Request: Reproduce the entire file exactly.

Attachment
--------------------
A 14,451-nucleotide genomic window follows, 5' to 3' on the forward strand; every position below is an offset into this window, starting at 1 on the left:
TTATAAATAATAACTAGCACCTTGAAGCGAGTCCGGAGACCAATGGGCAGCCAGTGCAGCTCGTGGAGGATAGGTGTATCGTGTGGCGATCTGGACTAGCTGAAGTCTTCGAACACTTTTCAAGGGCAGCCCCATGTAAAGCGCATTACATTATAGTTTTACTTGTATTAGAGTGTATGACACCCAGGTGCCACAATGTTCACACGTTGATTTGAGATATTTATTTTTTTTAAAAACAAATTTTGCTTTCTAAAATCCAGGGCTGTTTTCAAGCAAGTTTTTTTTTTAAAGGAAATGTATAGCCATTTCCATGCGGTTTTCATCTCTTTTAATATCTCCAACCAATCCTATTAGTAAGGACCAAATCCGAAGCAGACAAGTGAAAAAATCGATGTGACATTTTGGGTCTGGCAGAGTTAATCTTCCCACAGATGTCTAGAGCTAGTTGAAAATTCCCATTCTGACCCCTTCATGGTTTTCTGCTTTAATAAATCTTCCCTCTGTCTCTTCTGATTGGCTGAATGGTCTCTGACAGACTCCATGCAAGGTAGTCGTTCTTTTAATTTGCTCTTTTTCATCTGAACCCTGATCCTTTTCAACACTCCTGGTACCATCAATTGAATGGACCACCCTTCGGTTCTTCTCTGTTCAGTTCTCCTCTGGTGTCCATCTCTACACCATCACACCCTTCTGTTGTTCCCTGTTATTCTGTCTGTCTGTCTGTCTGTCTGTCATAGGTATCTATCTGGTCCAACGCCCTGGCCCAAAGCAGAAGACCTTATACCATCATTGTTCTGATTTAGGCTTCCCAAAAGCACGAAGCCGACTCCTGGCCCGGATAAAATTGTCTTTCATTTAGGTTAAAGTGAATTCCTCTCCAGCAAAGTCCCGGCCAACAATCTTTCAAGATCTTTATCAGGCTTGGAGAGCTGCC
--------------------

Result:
A 14,451-nucleotide genomic window follows, 5' to 3' on the forward strand; every position below is an offset into this window, starting at 1 on the left:
TTATAAATAATAACTAGCACCTTGAAGCGAGTCCGGAGACCAATGGGCAGCCAGTGCAGCTCGTGGAGGATAGGTGTATCGTGTGGCGATCTGGACTAGCTGAAGTCTTCGAACACTTTTCAAGGGCAGCCCCATGTAAAGCGCATTACATTATAGTTTTACTTGTATTAGAGTGTATGACACCCAGGTGCCACAATGTTCACACGTTGATTTGAGATATTTATTTTTTTTAAAAACAAATTTTGCTTTCTAAAATCCAGGGCTGTTTTCAAGCAAGTTTTTTTTTTAAAGGAAATGTATAGCCATTTCCATGCGGTTTTCATCTCTTTTAATATCTCCAACCAATCCTATTAGTAAGGACCAAATCCGAAGCAGACAAGTGAAAAAATCGATGTGACATTTTGGGTCTGGCAGAGTTAATCTTCCCACAGATGTCTAGAGCTAGTTGAAAATTCCCATTCTGACCCCTTCATGGTTTTCTGCTTTAATAAATCTTCCCTCTGTCTCTTCTGATTGGCTGAATGGTCTCTGACAGACTCCATGCAAGGTAGTCGTTCTTTTAATTTGCTCTTTTTCATCTGAACCCTGATCCTTTTCAACACTCCTGGTACCATCAATTGAATGGACCACCCTTCGGTTCTTCTCTGTTCAGTTCTCCTCTGGTGTCCATCTCTACACCATCACACCCTTCTGTTGTTCCCTGTTATTCTGTCTGTCTGTCTGTCTGTCTGTCATAGGTATCTATCTGGTCCAACGCCCTGGCCCAAAGCAGAAGACCTTATACCATCATTGTTCTGATTTAGGCTTCCCAAAAGCACGAAGCCGACTCCTGGCCCGGATAAAATTGTCTTTCATTTAGGTTAAAGTGAATTCCTCTCCAGCAAAGTCCCGGCCAACAATCTTTCAAGATCTTTATCAGGCTTGGAGAGCTGCC